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Focus On

Green Paper

When it comes to the environment, we are starting to wake up. But how are companies responding to an increase in demand for sustainable products? Carys Evans finds out

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More consumers are looking to companies to provide sustainable alternatives

Answering a cry for change

It is no secret that we are living in a world of ever-developing digital products and a reduction in the use of traditional printed products such as magazines, academic literature, and old-school paper bank statements – all of which run the risk of having to make way for e-readers and online banking and give in to a time where there literally is an app alternative for anything.

However, amidst a rise in technology, the print industry is working hard to tackle another challenge – environmental impact. Split into two strands, the industry is both working to combat misconceptions around the sustainability of paper and meet the growing demands of consumers looking for environmentally friendly paper products.

Banishing misconceptions

Research conducted by polling company, Toluna, found that despite 69% of consumers saying that they prefer paper receipts over digital alternatives, over half of consumers believe digital receipts to be better for the environment.

Backed with this information, a global campaign called Choose Paper was launched to raise awareness of the sustainable features of paper receipts.

According to the campaign, total emissions generated by worldwide emails is estimated to be 300 million tonnes of CO2 each year – the equivalent to the annual emissions of 63 million cars.

Greg Selfe, spokesperson for Choose Paper explains how the environmental performance of paper manufacturers has improved “significantly” in the past several decades, including considerable investment into sustainable forestry practices.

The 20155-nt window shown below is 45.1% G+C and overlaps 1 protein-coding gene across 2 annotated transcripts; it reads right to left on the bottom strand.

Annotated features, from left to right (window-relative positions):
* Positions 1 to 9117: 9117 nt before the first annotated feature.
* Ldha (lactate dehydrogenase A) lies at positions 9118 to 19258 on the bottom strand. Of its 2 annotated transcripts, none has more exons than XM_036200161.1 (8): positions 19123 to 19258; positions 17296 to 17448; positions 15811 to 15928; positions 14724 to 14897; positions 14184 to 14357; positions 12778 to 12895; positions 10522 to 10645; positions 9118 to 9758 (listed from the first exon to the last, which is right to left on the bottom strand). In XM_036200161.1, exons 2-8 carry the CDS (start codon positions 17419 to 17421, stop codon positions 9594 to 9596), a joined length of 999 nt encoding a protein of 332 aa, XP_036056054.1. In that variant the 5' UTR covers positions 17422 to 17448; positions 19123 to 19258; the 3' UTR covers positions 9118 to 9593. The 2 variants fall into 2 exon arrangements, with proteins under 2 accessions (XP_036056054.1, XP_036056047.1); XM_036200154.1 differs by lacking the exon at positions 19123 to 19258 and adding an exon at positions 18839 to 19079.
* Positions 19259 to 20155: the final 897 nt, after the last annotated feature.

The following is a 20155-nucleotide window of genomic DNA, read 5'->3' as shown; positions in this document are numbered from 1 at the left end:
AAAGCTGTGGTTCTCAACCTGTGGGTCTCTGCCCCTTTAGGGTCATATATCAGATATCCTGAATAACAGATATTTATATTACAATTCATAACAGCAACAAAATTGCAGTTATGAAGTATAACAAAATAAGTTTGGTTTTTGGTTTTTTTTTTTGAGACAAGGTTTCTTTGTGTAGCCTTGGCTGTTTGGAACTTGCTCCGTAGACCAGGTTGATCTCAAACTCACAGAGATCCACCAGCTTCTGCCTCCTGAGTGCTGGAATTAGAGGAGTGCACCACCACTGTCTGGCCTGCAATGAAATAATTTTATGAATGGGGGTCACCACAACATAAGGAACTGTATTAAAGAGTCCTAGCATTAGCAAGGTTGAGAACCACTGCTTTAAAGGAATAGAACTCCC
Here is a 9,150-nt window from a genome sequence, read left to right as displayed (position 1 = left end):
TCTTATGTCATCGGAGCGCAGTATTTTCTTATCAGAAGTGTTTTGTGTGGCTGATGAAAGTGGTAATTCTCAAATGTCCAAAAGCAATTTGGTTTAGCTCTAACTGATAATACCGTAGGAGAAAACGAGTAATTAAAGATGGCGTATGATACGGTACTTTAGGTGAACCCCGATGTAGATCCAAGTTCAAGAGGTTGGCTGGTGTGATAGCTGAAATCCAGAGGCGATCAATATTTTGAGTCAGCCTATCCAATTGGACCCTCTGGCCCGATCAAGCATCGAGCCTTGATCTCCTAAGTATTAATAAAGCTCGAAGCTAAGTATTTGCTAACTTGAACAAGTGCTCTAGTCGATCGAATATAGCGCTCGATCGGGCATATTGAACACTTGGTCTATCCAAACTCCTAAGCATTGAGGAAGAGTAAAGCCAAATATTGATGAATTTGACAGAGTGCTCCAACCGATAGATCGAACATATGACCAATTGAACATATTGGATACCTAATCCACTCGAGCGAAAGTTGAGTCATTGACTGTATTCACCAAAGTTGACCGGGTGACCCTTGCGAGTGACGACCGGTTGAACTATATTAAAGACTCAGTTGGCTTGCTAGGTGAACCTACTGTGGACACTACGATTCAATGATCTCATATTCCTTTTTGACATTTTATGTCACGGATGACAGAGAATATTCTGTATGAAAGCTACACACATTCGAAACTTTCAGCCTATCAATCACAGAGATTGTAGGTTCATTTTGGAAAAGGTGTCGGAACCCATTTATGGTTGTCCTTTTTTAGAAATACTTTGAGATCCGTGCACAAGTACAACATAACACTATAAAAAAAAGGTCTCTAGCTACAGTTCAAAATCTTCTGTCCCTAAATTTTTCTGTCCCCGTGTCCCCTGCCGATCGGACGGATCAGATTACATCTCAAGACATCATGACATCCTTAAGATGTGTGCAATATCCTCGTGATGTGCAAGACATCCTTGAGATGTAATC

Selfe says: “Sustainably managed forests breathe for the Earth, absorbing carbon dioxide from our atmosphere and producing the oxygen we require in return. By storing that carbon, forests help to regulate the global climate, absorbing nearly 40% of the fossil-fuel emissions produced by humans.”

Sustainably managed forests breathe for the Earth, absorbing carbon dioxide from our atmosphere and producing the oxygen we require in return

Referring to the rise of paperless alternatives, Selfe says: “In considering a move to digital alternatives to paper receipts, consumers and retailers need to bear in mind that this option is not free of environmental impacts. Server farms and data centres require vast amounts of energy to operate, with many using fossil fuels as their source.

“As technology progresses, the demand on these data centres increases and so does the carbon footprint. In fact, the share of digital technology in global GHG emissions could reach 8% by 2025, i.e. the current share of car emissions. This is roughly eight times the current share of the pulp, paper and print industries.”

On a similar note, Two Sides has re-launched its ‘Love Paper’ campaign as part of its global mission to tackle a lack of education around the sustainability of print, paper and paper packaging.